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How to Allocate Your Time Wisely

I don’t know about you, but I find there just aren’t enough hours in the day to do everything I want to and should do! We can’t manage time, but we can manage how we use our time. It is a precious commodity and you and I both squander it. Let’s get serious about taking control of how we spend our time!

If you are saying, “Nope, not me, I’ve got a system in place” then I would love you to leave a comment and spill the beans on what works for you!

lazy bum I’m not a slacker, nor are you. There’s the overflowing laundry basket of clean clothes sitting on the floor in my bedroom that has been gnawing at me for two days. Then there is the sink filled with dishes and a clean dishwasher that needs to be unloaded. And let’s not forget the emails I have to respond to, the projects for work that are half completed and a host of other “to dos” that I carry in my mind and written down on scraps of paper somewhere! Does any of this sound familiar?


queen of procratinationThis is me! I am the queen of procrastination. I wait until the last minute to do everything. It wouldn’t be so bad if I didn’t worry about the deadlines, but I do and that causes stress. But I have a secret I have been using. Do you want to hear it? First, I want to thank all the folks who help me with this, whether they know it or not!

I partner up with people who are doers. I purposely seek out and hang with people who do not procrastinate. After I have confessed my sin to them, I enlist their help in holding me accountable. I share my due dates with them and I know that once I’ve done that, I can’t let them down.

Who is holding you accountable for doing the things you need to do? There is no excuse why you can’t find an accountability partner. Zero. If you procrastinate, go find one today!

Over Commit

2-3 items on your to do list

I sign up for way too many things- events and volunteer projects that seem great at the time. I do this because I do want to help and in some cases I am flattered someone asked me for help. However, most of the commitments I make are “interesting” but not critical to my focus and mission. Yes, they usually make me feel good, but at the end I usually feel they weren’t the best use of my time which, of course, causes more stress.

The magic formula is to just say NO. This is difficult. But at the end of the day, you need to feel like you have used your time well, without guilt. If saying no flat out is difficult, you could say something like, “I would love to but can’t. Have you thought about asking Betty Sue? She might be a great resource.”


I make excuses to justify how I spend my time on frivolous projects or taking too much time to do things. But I know the truth. I wasted my time and unless I put a mechanism in place, I’ll do it again.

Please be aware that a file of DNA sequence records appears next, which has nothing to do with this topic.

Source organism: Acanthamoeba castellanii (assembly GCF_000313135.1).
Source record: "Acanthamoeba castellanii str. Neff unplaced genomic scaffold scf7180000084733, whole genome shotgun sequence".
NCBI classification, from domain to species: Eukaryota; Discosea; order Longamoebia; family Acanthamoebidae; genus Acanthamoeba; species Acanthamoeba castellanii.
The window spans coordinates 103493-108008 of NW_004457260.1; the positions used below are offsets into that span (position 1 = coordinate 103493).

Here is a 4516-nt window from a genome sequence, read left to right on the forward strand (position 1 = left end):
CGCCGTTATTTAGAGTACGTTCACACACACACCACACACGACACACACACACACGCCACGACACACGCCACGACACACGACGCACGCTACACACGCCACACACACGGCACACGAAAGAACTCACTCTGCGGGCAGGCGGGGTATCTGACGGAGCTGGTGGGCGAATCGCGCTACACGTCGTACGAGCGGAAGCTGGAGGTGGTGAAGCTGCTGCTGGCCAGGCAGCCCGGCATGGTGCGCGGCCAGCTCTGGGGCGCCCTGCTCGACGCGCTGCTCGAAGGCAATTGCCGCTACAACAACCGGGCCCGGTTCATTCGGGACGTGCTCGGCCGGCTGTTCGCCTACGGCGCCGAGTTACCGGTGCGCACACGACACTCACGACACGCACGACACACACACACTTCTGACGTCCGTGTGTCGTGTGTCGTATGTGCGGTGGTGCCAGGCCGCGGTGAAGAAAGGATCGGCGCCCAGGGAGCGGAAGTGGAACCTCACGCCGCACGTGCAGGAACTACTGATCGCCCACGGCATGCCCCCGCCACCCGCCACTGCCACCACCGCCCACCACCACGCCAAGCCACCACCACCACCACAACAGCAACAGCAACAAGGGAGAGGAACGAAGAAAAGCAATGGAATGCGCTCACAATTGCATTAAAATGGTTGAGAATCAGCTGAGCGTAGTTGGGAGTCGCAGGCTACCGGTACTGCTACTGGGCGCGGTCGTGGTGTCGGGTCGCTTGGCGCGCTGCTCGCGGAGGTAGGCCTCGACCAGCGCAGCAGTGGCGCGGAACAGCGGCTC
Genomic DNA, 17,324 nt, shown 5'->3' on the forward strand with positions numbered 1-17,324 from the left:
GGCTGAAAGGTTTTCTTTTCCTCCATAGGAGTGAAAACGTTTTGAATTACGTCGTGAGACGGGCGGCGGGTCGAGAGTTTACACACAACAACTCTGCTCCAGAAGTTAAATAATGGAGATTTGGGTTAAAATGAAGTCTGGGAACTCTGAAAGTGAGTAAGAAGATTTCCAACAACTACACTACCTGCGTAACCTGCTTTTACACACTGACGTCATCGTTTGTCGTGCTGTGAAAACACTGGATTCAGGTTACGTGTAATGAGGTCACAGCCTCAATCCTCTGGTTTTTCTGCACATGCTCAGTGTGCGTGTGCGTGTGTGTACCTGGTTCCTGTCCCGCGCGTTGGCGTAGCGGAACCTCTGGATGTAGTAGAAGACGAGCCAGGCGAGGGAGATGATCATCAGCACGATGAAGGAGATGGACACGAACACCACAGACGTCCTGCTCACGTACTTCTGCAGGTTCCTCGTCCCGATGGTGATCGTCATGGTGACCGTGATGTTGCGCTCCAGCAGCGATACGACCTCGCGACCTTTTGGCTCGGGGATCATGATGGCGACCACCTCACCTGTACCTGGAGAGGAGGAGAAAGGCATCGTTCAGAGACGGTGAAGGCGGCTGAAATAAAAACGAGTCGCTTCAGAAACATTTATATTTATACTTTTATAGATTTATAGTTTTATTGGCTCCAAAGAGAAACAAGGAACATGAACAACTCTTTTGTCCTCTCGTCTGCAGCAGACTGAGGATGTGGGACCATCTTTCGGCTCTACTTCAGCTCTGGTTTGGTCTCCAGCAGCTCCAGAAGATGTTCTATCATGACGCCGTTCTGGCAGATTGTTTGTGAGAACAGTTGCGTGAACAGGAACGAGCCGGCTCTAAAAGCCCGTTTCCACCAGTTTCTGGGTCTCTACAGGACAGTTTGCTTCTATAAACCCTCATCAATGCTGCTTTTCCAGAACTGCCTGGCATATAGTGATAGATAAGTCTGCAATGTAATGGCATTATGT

Suggestions on How You Can Gain Control

Be Realistic

If your to-do list is 40 items long, you will never get through it. Be real. If you regularly can’t get through all the items on your to do list, either you have too many or the action item is too big. Chunk down big to-dos into smaller pieces.

Work in Small Increments at a Time

Set a timer and work in 45-60 minute intervals. Chose the task you want to conquer and go! This is supposed to keep you focused. Reward yourself with a 5-10 minute break and repeat! Have you heard of the Pomodoro Technique?

Use a Calendar

Use blocks of time on your calendar for every to-do item. If you don’t block it off, guess what? Other “emergencies” crop up and take your time and at the end of the day you often wonder…where did the day go!

Tame the Email Beast

The biggest time-waster is email. There is absolutely no reason you need to check it all the time. Experts advise checking it twice a day. And set a timer, I might add. Give yourself a specific amount of time to sift through your inbox. Using your phone to check email is just as dangerous. Consider turning off email on your phone during times you need to focus.

More Reading: (hint, reading these articles may be a form of procrastination or an undisciplined use of your time!)

Here are some helpful articles with additional resources to help you allocate your time wisely and efficiently:

Get out of your head & get things done: How to create a basic productivity system by The Next Web

24 Ways to be Uncommonly Productive Today from Forbes

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Comments on this entry are closed.

  • edeckers November 9, 2012, 12:39 pm

    The one thing I’ve found when referring an opportunity to someone else (in your Overcommit sub-section), is that when I do so, it ends up returning favor back to me. 
    I don’t mean that someone owes me a favor in return for the one I did them. Rather, if I refer an opportunity to someone else — “I would love to but can’t. Have you thought about asking Betty Sue? She might be a great resource.” — that helps establish me as a referral source and someone who can make important connections for others.